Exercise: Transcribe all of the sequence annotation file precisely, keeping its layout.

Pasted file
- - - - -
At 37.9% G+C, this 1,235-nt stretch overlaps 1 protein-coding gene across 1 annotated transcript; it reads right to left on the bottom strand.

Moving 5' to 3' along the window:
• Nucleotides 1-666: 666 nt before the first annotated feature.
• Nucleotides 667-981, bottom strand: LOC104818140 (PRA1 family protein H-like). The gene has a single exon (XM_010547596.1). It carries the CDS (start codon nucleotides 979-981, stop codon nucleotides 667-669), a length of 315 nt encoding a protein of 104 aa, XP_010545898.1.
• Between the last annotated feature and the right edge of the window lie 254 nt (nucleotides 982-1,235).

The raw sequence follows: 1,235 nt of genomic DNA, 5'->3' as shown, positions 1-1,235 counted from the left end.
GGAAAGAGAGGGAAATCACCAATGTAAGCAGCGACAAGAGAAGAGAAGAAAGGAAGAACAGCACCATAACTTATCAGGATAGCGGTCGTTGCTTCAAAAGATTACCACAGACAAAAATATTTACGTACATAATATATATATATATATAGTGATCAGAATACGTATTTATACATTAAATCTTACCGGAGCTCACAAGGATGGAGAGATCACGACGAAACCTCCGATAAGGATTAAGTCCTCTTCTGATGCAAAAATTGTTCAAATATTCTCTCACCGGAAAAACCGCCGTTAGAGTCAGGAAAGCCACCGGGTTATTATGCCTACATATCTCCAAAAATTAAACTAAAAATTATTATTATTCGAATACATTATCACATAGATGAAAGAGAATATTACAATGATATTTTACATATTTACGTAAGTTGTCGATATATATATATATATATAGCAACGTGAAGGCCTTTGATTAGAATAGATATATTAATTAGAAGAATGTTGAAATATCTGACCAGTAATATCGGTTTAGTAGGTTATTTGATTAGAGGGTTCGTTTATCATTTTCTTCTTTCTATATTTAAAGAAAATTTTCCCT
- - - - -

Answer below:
At 37.9% G+C, this 1,235-nt stretch overlaps 1 protein-coding gene across 1 annotated transcript; it reads right to left on the bottom strand.

Moving 5' to 3' along the window:
• Nucleotides 1-666: 666 nt before the first annotated feature.
• Nucleotides 667-981, bottom strand: LOC104818140 (PRA1 family protein H-like). The gene has a single exon (XM_010547596.1). It carries the CDS (start codon nucleotides 979-981, stop codon nucleotides 667-669), a length of 315 nt encoding a protein of 104 aa, XP_010545898.1.
• Between the last annotated feature and the right edge of the window lie 254 nt (nucleotides 982-1,235).

The raw sequence follows: 1,235 nt of genomic DNA, 5'->3' as shown, positions 1-1,235 counted from the left end.
GGAAAGAGAGGGAAATCACCAATGTAAGCAGCGACAAGAGAAGAGAAGAAAGGAAGAACAGCACCATAACTTATCAGGATAGCGGTCGTTGCTTCAAAAGATTACCACAGACAAAAATATTTACGTACATAATATATATATATATATAGTGATCAGAATACGTATTTATACATTAAATCTTACCGGAGCTCACAAGGATGGAGAGATCACGACGAAACCTCCGATAAGGATTAAGTCCTCTTCTGATGCAAAAATTGTTCAAATATTCTCTCACCGGAAAAACCGCCGTTAGAGTCAGGAAAGCCACCGGGTTATTATGCCTACATATCTCCAAAAATTAAACTAAAAATTATTATTATTCGAATACATTATCACATAGATGAAAGAGAATATTACAATGATATTTTACATATTTACGTAAGTTGTCGATATATATATATATATATAGCAACGTGAAGGCCTTTGATTAGAATAGATATATTAATTAGAAGAATGTTGAAATATCTGACCAGTAATATCGGTTTAGTAGGTTATTTGATTAGAGGGTTCGTTTATCATTTTCTTCTTTCTATATTTAAAGAAAATTTTCCCT